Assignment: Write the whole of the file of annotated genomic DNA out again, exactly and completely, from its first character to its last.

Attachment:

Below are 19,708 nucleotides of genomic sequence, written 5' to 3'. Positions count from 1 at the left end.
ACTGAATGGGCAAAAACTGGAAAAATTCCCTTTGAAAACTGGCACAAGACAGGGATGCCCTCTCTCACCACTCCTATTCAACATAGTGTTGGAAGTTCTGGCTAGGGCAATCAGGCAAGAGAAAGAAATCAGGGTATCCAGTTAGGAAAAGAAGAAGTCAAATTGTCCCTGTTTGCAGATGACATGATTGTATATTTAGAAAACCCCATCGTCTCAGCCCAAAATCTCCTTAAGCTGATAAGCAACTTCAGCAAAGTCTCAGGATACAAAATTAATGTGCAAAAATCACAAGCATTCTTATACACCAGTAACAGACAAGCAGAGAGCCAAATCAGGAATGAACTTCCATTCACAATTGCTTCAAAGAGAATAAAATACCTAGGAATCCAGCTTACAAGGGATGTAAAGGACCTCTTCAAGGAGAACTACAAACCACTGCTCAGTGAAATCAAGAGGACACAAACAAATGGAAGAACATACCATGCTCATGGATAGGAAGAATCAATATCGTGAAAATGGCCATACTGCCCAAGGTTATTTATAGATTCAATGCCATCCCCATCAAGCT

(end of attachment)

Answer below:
Below are 19,708 nucleotides of genomic sequence, written 5' to 3'. Positions count from 1 at the left end.
ACTGAATGGGCAAAAACTGGAAAAATTCCCTTTGAAAACTGGCACAAGACAGGGATGCCCTCTCTCACCACTCCTATTCAACATAGTGTTGGAAGTTCTGGCTAGGGCAATCAGGCAAGAGAAAGAAATCAGGGTATCCAGTTAGGAAAAGAAGAAGTCAAATTGTCCCTGTTTGCAGATGACATGATTGTATATTTAGAAAACCCCATCGTCTCAGCCCAAAATCTCCTTAAGCTGATAAGCAACTTCAGCAAAGTCTCAGGATACAAAATTAATGTGCAAAAATCACAAGCATTCTTATACACCAGTAACAGACAAGCAGAGAGCCAAATCAGGAATGAACTTCCATTCACAATTGCTTCAAAGAGAATAAAATACCTAGGAATCCAGCTTACAAGGGATGTAAAGGACCTCTTCAAGGAGAACTACAAACCACTGCTCAGTGAAATCAAGAGGACACAAACAAATGGAAGAACATACCATGCTCATGGATAGGAAGAATCAATATCGTGAAAATGGCCATACTGCCCAAGGTTATTTATAGATTCAATGCCATCCCCATCAAGCT